Duane in 1968
|Operators||United States Coast Guard|
|Succeeded by||Hamilton-class cutter|
|Displacement||2,216 long tons (2,252 t; 2,482 short tons)|
|Length||327 ft (99.67 m) o/a|
|Beam||41 ft (12.50 m)|
|Draught||12.5 ft (3.81 m)|
|Speed||20 knots (37.0 km/h; 23.0 mph)|
|Range||12,300 nautical miles (22,780 km; 14,155 mi) at 11 knots (20.4 km/h; 12.7 mph)|
|Aircraft carried||1 x Grumman JF-2 Duck or Curtiss SOC-4|
The Treasury-class cutter was a group of seven high endurance cutters launched by the United States Coast Guard between 1936 and 1937. The class were called the "Treasury class" because they were each named for former Secretaries of the Treasury. These ships were also collectively known as the "327's" as they were all 327 feet (100 m) in length. The Treasury-class cutters proved highly adaptable, dependable, versatile and long-lived warships. Most served the United States for over 40 years, including with distinction and heroism through World War II, Korea, and Vietnam.
In the words of naval historian John M. Waters, Jr., they were truly their nation's "maritime workhorses. The 327s battled through the 'Bloody Winter' of 1942–43 in the North Atlantic," with the ships heroically fighting off and destroying German U-boats, and rescuing survivors from torpedoed convoy ships. Roles of the 327s included serving as amphibious task force flagships in World War II, pilot search and rescue (SAR) during the Korean War, and a critical component of Operation Market Time during the Vietnam War. "Most recently, these ships-that-wouldn't-die have done duty in fisheries patrol and drug interdiction. Built for only $2.5 million each, in terms of cost effectiveness we may never see the likes of these cutters again."
Commencing in the late 1970s the Treasury-class cutters were gradually replaced or their duties taken over by larger modern Hamilton-class 378-foot (115 m) high endurance cutters.
The 327s were designed to meet changing missions of the service as it emerged from the Prohibition era. Because the air passenger trade was expanding both at home and overseas, the Coast Guard believed that cutter-based aircraft would be essential for future high-seas search and rescue. Also, during the mid-1930s, narcotics smuggling, mostly opium, was on the increase, and long-legged, fairly fast cutters were needed to curtail it. The Treasury class were an attempt to develop a 20-knot (37 km/h) cutter capable of carrying an airplane in a hangar.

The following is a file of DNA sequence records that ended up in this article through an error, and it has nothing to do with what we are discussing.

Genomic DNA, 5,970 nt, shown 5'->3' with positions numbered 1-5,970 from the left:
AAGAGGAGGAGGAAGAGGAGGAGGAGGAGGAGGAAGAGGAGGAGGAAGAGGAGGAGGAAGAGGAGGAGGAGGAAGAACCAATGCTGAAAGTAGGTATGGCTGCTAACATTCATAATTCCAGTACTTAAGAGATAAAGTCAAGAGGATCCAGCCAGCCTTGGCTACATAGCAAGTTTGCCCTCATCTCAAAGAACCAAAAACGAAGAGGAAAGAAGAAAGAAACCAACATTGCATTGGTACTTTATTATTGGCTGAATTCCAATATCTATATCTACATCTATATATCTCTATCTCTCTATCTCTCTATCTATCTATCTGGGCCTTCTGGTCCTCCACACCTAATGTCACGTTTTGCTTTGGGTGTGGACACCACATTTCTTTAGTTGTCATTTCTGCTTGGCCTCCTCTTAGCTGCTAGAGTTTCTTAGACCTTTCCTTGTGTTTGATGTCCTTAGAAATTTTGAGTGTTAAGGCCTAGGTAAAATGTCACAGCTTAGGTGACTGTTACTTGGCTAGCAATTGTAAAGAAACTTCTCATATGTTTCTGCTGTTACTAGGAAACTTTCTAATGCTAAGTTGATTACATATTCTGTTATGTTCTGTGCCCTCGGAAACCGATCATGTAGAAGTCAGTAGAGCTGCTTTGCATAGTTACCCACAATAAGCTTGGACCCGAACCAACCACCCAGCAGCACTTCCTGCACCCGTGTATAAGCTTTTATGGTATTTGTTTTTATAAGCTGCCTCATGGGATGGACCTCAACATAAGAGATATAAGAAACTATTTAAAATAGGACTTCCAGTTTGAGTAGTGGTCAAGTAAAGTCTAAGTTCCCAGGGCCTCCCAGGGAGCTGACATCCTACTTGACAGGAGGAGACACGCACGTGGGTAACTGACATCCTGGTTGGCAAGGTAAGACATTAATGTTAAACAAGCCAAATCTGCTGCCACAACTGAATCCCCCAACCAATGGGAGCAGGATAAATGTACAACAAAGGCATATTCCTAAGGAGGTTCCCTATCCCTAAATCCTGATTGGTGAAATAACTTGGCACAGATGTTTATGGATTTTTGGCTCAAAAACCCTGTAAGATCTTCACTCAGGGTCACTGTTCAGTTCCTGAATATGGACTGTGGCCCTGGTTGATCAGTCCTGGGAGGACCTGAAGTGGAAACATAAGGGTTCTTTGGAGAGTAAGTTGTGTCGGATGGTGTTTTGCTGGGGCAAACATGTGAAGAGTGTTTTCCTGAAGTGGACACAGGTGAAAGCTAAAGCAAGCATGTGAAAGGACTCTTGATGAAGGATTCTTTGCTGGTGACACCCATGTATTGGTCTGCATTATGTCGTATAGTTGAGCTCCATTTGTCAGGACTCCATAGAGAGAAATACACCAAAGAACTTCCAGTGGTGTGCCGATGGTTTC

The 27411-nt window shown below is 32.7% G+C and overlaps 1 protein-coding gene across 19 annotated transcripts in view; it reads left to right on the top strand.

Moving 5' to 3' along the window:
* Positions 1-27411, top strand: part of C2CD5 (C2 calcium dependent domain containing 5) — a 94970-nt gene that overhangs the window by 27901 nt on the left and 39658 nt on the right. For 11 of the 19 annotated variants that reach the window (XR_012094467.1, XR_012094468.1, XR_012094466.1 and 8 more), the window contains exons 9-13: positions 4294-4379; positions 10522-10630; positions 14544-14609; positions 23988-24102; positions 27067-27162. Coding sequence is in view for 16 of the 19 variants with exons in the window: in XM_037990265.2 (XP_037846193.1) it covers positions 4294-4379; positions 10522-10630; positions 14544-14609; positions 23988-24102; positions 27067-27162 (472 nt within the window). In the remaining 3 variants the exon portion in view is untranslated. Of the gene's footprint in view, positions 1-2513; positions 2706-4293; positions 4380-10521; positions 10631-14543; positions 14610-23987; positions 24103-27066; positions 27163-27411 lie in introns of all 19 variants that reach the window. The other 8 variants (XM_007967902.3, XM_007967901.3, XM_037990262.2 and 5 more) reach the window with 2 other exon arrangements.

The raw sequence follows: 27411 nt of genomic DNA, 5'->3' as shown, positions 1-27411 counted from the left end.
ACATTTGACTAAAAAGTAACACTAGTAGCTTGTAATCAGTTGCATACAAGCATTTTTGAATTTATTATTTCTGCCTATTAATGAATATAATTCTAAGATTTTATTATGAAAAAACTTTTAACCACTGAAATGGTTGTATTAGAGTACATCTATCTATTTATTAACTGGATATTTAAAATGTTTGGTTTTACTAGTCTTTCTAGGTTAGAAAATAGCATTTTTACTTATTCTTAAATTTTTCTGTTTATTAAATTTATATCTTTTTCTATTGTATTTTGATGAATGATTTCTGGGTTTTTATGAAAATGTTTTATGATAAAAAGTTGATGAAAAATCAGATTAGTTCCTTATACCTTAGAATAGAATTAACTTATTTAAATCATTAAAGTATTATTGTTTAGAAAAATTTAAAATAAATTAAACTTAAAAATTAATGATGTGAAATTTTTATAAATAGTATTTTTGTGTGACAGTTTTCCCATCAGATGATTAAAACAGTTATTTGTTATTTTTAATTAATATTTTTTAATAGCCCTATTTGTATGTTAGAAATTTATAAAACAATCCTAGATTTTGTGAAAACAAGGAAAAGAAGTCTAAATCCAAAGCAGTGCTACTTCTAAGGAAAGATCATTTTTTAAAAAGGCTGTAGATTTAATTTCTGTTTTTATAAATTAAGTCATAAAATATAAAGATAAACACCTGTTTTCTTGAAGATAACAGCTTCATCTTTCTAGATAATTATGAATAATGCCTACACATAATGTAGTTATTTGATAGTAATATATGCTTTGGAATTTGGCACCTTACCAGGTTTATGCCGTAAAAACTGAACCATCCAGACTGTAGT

The final 327-foot (100 m) design was based on the Erie-class US Navy gunboats; the machinery plant and hull below the waterline were identical. This standardization would save money—always paramount in the Coast Guard's mind, as the cutters were built in U.S. Navy shipbuilding yards. Thirty-two preliminary designs based upon the Erie class were drawn up before one was finally selected. The healthy sheer forward and the high slope in the deck in the wardrooms was known as the "Hunnewell Hump." Commander (Constructor) F. G. Hunnewell, USCG, was the head of the Construction and Repair Department at that time.
The seven Treasury-class Coast Guard Cutters were:
Displacing 2,350 tons with a 12-foot (3.7 m) draft, these ships had a maximum speed of 20 knots (37 km/h). They had crews of between 120 and 230 depending on whether they were serving in peace or wartime. The ships were originally built with two open centerline 5"/51 caliber gun mounts forward, and carried either a single Grumman JF-2 Duck or Curtiss SOC-4 aft. Various arrangements of 3"/50 and 5"/51 guns and depth charge throwers were installed aft when the planes were removed in 1940–41. Postwar armament typically included hedgehog and an enclosed 5"/38 caliber gun mount forward and Mark 32 anti-submarine warfare torpedo tubes aft.
The 327s were also known for their high "Kill Rate" during World War II. Campbell demonstrated Treasury-class anti-submarine warfare suitability escorting convoy HX 159 in November 1941. With a kill rate of 0.57 per ship, the Treasury class were the most successful anti-submarine warships. (US Navy Destroyer Escorts had a kill rate of 0.1) Treasury-class cutters served as leaders of Mid-Ocean Escort Force group A3 during the winter of 1942–43.
Taney served in the Pacific and was uniquely armed with four enclosed 5"/38 gun mounts in centerline positions where the Erie-class gunboats mounted 6"/47 guns. The six surviving cutters were converted to amphibious force flagships towards the end of World War II. Taney also has the distinction of being one of only two military vessels still afloat that was present during the Pearl Harbor attack, 7 December 1941.
With the exception of Hamilton, which was torpedoed and sunk 10 miles (16 km) off Iceland 29 January 1942, all of the Treasury-class ships led very long lives. Bibb and Duane were sunk as artificial reefs off the coast of Florida in 1987. Campbell was sunk by the US Navy in a training exercise on 29 November 1984. Spencer was sold 8 October 1981 for scrap. Taney is currently a museum ship at the Baltimore Maritime Museum, in Baltimore, Maryland, and Ingham is part of the Key West Maritime Museum in Key West, Florida.